We’re all given the discharge instructions from the hospital after we’ve had a baby regarding pain relief, prenatal vitamins, infant care, how to care for any incisions we’ve had, bleeding, breastfeeding, diet and nutrition, activity, emotional changes and the always important list of ‘When To Call Your Doctor’.
When To Call Your Doctor. If you’re having an extended period of sadness. Fever. Painful, swollen incision. Excessive vaginal bleeding. A recurrence of bright red vaginal bleeding after it’s changed to a lighter brown/pink/rust color.
I briefly glanced over these papers after having each of my babies, but tossed ’em right into the trash upon returning home — particularly with my second daughter. I’ve had two uneventful pregnancies and births and one very uneventful postpartum recovery with my first daughter. I wasn’t even a little bit worried about recovery when I was discharged with my second daughter. Besides being a little sore (that extra pound of baby made a difference!), I actually felt better and more normal faster the second time around then I did the first.
At a week and a half postpartum, I woke up with what felt like a leaky pad. I climbed out of bed and shuffled my way to the bathroom, noticing that it felt like I was continuously losing blood. When I turned on the bathroom lights, I realized that I was continuously losing blood. And a lot of it. The bright red blood with clots that they warn you about before you leave the hospital. The scary kind that I didn’t even see 24 hours postpartum and definitely shouldn’t have been seeing a week and a half later. The bottom half of my body was essentially covered in blood and it wasn’t showing any signs of stopping. I managed to get my pad changed, myself cleaned up the best I could, and a yell to my husband for help before I started seeing spots and almost hit the floor.
My husband got me into bed and asked if we should call the doctor. Even with what I described above, I honestly wasn’t sure. I told him that I didn’t want to be the overly dramatic patient heading into the hospital for something that was maybe normal. I just wasn’t sure.
Two hours later, I managed to climb out of bed with the same results (and then straight back into bed), so we left a message for the doctor with a promise that she’d call us back as soon as possible. Two hours after that phone call I was feeling a little more normal after a light lunch, so I thought I’d try a shower. Before I could even get undressed, the gushing blood and faintness started again, so we made the decision to just head to labor and delivery despite not having talked to the doctor.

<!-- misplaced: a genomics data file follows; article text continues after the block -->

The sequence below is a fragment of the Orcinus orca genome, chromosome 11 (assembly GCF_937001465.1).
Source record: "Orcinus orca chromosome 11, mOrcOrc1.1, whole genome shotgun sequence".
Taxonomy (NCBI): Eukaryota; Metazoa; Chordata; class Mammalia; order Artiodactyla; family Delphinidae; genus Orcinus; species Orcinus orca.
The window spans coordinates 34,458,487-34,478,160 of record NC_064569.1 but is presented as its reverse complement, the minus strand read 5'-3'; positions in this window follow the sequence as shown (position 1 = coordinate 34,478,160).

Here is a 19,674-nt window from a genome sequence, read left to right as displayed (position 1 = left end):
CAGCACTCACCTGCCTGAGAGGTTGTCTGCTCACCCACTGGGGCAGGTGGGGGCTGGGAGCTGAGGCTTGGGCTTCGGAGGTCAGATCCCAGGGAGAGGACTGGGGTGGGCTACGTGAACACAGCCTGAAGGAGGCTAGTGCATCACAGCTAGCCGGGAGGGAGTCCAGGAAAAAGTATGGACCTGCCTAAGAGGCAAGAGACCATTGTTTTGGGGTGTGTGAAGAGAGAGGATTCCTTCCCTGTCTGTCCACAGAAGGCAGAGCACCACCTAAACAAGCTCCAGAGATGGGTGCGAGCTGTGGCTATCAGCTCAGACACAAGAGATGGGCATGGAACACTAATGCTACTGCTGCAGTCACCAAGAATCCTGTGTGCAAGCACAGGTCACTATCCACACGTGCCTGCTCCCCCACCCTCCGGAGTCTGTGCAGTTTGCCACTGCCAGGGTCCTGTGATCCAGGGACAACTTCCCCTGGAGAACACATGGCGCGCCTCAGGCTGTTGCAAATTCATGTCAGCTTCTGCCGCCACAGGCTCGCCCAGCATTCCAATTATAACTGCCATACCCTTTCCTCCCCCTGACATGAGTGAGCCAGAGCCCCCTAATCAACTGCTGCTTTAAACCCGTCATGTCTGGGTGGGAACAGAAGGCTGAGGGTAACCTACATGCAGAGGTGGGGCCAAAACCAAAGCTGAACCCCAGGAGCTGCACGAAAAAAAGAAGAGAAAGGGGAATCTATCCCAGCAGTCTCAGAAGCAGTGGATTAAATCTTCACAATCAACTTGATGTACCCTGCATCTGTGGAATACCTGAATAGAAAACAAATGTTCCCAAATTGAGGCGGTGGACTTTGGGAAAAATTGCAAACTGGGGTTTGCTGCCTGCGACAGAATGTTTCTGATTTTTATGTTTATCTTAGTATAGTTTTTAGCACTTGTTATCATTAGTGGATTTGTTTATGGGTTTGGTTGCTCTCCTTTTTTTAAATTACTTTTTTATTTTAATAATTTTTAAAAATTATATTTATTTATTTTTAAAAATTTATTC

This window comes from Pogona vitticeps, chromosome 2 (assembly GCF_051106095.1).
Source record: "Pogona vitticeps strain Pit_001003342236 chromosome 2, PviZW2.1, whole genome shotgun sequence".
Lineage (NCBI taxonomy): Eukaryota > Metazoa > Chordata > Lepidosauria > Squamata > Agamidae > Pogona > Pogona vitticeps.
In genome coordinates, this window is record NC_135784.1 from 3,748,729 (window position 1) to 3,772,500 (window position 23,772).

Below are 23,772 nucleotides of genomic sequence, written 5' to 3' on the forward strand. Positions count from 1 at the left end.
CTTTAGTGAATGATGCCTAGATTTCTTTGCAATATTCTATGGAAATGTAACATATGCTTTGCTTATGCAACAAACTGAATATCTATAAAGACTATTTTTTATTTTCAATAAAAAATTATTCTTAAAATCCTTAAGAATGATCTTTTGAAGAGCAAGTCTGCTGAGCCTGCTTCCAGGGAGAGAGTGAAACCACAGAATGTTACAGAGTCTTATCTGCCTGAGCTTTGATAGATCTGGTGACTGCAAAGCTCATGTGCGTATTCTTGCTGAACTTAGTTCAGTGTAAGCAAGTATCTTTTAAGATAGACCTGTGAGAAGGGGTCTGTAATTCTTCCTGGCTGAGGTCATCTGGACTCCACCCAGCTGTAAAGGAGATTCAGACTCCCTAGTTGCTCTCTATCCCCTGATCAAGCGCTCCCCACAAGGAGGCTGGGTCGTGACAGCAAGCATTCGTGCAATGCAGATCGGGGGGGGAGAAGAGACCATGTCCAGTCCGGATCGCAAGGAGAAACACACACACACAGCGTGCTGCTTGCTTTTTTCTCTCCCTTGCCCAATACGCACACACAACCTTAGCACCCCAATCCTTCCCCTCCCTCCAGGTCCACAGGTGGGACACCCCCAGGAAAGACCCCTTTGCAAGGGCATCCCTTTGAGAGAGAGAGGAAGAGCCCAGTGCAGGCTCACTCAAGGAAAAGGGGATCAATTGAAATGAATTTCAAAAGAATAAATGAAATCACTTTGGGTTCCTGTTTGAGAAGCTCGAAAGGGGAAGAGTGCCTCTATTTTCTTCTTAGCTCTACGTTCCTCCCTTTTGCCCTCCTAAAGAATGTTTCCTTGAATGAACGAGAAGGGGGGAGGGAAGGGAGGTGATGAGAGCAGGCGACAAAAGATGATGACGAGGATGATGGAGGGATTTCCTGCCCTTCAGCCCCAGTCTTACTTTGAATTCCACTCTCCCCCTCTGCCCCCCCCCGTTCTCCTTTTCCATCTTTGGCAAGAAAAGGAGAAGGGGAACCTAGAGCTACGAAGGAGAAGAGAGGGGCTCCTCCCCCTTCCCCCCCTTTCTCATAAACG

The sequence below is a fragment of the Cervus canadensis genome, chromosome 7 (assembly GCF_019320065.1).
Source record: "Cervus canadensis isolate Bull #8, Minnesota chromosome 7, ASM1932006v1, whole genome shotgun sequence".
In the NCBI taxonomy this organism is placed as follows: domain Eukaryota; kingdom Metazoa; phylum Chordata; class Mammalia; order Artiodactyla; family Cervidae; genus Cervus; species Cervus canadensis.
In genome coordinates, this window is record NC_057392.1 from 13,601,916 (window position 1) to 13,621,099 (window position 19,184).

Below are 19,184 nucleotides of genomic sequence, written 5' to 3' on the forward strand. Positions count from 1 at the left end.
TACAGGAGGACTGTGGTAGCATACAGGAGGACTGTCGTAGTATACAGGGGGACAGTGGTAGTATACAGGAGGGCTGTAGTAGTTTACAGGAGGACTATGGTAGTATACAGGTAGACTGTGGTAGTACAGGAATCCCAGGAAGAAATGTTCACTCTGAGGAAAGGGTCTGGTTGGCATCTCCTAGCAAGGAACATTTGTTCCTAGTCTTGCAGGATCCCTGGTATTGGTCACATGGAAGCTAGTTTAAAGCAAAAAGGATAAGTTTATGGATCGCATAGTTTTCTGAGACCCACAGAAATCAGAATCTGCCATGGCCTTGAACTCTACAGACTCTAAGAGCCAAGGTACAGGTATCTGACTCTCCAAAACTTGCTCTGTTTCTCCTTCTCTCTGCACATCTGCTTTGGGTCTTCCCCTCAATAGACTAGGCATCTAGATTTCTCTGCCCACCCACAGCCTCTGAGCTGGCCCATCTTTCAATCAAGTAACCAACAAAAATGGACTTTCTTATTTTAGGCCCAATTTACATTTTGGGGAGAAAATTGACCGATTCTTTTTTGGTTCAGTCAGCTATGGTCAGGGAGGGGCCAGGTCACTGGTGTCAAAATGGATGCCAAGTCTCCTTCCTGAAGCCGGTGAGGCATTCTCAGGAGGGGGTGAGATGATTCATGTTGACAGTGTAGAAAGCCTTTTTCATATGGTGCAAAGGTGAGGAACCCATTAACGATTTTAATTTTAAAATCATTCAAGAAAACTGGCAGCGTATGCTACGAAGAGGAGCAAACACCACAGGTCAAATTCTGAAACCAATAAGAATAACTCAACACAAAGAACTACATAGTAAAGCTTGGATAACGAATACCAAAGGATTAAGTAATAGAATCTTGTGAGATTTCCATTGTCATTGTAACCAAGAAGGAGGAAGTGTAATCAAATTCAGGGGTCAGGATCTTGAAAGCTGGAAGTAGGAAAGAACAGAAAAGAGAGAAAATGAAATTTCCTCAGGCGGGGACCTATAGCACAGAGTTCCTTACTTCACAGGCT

I spent a few hours in the hospital with no definitive answers as to why I was bleeding so heavily. I was given medications in the hospital and a prescription for 3-days worth of another medication to take at home before I was released. The bleeding returned to normal, but I was nervous that it would start again after the medicine ran out.
Sure enough, 3 days later I started to bleed heavily again — soaking thick overnight pads pretty much as fast as I could change them. This time, we didn’t wait. We spoke to a doctor right away and headed straight to the hospital for a second time. After my second postpartum internal exam in 3 days (let me tell you how much fun THOSE were), my doctor suggested the possibility that some placenta had been left behind after delivery and decided to do a D&C.
The D&C, along with another round of medication, did successfully stop the heavy bleeding, and I’m pretty much back to normal two weeks later. I’m glad I took the risk of being the overly dramatic patient because it’s unlikely that the bleeding would have just stopped on its own had I tried to wait it out at home.
If you’re newly postpartum — or even weeks out from delivery — and it seems like too much blood, trust your gut and call your doctor or just head in. The best that can happen is that you feel like an idiot. The worst is not something that I like to consider.
Signs that your postpartum bleeding might warrant a call to your doctor:
- The blood is still bright red four days after your baby’s birth
- The blood has a foul smell or you come down with a fever or chills
- Bleeding is abnormally heavy (especially if it’s already slowed down); soaking a pad in an hour or passing blood clots bigger than a golf ball.